Heating up: the Bates partnership with expeditionary learning at Lewiston Middle School
Located just across the street from the Bates campus, Lewiston Middle School has long been an important partner for the Harward Center and the College. Bates students taking Education courses are hosted by LMS teachers in their classrooms every semester; Bates clubs and teams develop one-time and ongoing opportunities for middle school students; and each year we host several Aspirations Days during which we invite middle schoolers to Bates for a day of college aspirations-focused activities. Recently, our partnership has taken an exciting leap, thanks to big changes in the Lewiston Middle School curriculum. Starting last spring, teachers are moving to a curricular approach known as Expeditionary Learning, which is a project-based, hands-on interdisciplinary approach to teaching and learning.
In concert with several Bates faculty members, the Harward Center has responded to these changes with renewed efforts to partner in exciting ways with Lewiston Middle School teachers. For 8th graders, the year at Lewiston Middle School commenced with “Outbreak,” an expedition that asked students to explore how things go viral–not only the spread of bacteria, viruses, and diseases, but also how social media and technology cause information to “go viral.” As a part of that expedition, almost 400 8th graders visited the Bates campus where, among other things, they learned about a recent mumps outbreak on several college campuses, including at Bates. For an upcoming expedition, “Rules to Live By,” Bates students from an Education course on adolescent literacy will help middle schoolers explore issues related to social justice and equity through various media, including fiction, autobiography, and slam poetry.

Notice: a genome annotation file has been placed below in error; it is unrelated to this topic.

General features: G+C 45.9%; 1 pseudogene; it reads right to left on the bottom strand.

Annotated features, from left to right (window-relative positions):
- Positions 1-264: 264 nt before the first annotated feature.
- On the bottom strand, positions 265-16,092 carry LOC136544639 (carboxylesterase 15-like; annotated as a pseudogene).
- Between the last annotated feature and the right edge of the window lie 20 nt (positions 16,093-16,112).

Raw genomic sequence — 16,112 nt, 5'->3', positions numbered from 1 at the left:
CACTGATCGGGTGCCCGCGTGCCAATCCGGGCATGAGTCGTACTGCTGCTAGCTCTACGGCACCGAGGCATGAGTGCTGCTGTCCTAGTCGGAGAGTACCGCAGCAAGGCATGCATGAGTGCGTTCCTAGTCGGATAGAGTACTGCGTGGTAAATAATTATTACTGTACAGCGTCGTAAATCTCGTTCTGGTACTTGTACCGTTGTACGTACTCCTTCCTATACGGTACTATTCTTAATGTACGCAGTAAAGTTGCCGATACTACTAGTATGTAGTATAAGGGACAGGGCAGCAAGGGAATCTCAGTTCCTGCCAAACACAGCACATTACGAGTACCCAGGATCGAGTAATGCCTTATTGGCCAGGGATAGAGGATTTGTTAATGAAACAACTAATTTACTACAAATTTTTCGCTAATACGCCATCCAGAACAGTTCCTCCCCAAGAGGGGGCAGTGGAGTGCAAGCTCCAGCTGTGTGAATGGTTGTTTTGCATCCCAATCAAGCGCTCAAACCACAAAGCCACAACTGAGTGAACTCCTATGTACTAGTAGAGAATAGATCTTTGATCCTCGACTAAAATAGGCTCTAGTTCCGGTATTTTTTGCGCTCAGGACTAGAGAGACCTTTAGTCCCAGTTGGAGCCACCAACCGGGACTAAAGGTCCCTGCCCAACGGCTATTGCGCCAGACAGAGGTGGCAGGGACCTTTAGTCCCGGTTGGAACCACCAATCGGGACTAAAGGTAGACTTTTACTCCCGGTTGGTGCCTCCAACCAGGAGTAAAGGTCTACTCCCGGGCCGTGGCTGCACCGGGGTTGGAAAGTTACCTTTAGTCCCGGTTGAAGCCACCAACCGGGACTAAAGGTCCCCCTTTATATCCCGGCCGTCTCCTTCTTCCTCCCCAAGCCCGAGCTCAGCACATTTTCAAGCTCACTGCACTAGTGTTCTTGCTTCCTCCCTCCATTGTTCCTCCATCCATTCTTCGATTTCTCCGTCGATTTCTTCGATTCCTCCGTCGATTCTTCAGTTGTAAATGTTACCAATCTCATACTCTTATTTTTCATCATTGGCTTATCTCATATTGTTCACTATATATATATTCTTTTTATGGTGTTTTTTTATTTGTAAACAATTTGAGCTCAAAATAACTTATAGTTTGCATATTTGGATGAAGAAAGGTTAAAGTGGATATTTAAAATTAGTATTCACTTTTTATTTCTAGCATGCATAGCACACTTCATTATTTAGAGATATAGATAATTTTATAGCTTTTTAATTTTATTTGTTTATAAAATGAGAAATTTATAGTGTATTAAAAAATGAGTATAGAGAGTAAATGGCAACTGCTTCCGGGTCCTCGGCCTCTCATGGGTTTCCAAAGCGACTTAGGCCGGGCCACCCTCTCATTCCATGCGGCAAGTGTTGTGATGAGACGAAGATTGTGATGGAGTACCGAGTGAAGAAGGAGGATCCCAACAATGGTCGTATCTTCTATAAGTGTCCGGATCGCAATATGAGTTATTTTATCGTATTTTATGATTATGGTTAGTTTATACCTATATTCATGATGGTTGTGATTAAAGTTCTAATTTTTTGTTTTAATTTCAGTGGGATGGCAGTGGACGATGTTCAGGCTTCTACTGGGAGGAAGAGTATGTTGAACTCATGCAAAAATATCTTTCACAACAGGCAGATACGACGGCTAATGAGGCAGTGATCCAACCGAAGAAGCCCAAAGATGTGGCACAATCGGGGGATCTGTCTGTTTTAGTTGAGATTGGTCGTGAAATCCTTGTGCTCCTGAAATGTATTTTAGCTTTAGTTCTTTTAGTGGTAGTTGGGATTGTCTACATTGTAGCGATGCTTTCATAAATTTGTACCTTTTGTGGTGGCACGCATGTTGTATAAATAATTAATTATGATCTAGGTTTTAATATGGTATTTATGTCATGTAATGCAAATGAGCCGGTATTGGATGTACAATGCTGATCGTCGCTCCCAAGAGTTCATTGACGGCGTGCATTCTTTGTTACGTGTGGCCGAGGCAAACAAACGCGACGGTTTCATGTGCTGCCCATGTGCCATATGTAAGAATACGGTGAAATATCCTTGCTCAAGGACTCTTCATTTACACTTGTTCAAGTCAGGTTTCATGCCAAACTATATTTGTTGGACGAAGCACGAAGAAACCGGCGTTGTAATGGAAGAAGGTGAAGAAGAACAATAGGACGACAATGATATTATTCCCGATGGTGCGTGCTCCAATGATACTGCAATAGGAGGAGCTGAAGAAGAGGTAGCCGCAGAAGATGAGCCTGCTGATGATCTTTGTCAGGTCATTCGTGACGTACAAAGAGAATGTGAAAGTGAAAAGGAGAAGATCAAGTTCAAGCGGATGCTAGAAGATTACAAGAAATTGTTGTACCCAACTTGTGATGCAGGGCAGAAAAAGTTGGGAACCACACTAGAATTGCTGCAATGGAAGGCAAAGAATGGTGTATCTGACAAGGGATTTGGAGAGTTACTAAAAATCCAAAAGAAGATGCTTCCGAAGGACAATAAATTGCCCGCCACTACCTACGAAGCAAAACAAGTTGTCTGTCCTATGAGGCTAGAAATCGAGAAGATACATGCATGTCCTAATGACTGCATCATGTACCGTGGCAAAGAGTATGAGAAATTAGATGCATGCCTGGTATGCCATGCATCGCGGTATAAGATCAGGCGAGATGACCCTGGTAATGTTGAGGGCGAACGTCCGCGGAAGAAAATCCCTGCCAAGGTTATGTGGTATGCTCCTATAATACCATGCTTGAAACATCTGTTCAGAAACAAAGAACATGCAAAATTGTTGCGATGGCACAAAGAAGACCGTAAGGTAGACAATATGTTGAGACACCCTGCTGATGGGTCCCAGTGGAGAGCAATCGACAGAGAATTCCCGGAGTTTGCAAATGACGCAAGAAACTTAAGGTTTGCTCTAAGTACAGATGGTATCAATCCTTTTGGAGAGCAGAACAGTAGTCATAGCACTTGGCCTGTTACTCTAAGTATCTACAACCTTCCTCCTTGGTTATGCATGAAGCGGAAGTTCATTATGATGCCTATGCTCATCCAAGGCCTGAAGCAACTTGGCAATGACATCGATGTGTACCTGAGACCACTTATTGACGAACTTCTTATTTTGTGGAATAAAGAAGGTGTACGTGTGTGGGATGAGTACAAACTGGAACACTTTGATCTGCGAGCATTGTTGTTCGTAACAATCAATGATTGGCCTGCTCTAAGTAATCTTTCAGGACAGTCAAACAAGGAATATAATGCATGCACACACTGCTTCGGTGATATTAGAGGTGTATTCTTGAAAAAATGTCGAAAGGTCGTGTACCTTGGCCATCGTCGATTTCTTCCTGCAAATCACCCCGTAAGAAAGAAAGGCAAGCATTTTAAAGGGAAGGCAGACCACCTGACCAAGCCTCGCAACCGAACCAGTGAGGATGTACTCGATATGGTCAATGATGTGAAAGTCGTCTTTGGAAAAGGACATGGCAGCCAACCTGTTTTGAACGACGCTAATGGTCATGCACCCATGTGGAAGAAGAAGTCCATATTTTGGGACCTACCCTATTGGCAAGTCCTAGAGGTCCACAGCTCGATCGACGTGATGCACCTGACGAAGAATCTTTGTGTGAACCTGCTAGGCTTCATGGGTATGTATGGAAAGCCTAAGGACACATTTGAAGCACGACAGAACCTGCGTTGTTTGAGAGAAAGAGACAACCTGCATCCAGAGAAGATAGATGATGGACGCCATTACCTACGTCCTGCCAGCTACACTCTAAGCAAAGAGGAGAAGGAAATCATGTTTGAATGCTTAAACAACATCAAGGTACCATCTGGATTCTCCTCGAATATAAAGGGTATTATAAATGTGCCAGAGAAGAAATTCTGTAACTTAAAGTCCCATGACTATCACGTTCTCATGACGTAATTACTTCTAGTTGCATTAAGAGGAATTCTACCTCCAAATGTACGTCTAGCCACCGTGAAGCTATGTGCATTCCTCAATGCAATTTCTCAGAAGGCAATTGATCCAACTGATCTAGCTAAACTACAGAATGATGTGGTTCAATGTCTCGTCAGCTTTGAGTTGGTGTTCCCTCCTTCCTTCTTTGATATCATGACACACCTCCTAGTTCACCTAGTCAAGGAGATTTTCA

Additionally, STEM faculty at Bates are building strong partnerships with STEM teachers at the middle school, to the benefit of students at both institutions. In the fall semester, students from a course called “Science Communication,” taught by biology professor Andrew Mountcastle, developed highly engaging presentations for middle school students on complicated science topics such as cell structure and function; nuclear energy; and momentum. Also in the fall, students in a marine science course taught by Professor Katie Dobkowski created interactive games and activities to help middle schoolers understand a variety of topics related to marine ecology, including the function of whale blubber, the use of camouflage in helping animals avoid predators, and the important role parasites play in a marine ecosystem. Professor Dobkowski is already planning another event for middle school students in the upcoming Winter term, and other Bates STEM faculty are planning possible presentations for middle schoolers.
As this partnership continues to grow, we also recognize the hard work and dedication the middle school teachers put into their work with our community’s youth. To show our appreciation for LMS teachers, the Harward Center worked with the Bates Men’s Football Team to plan a Teacher Appreciation Day, in which we invited middle school teachers and their families to join us for a football game in October, where we publicly recognized the critical work they do.
On behalf of the College, the Harward Center is excited to continue partnering with our friends and colleagues across the street on programs and initiatives, old and new, that grow our community.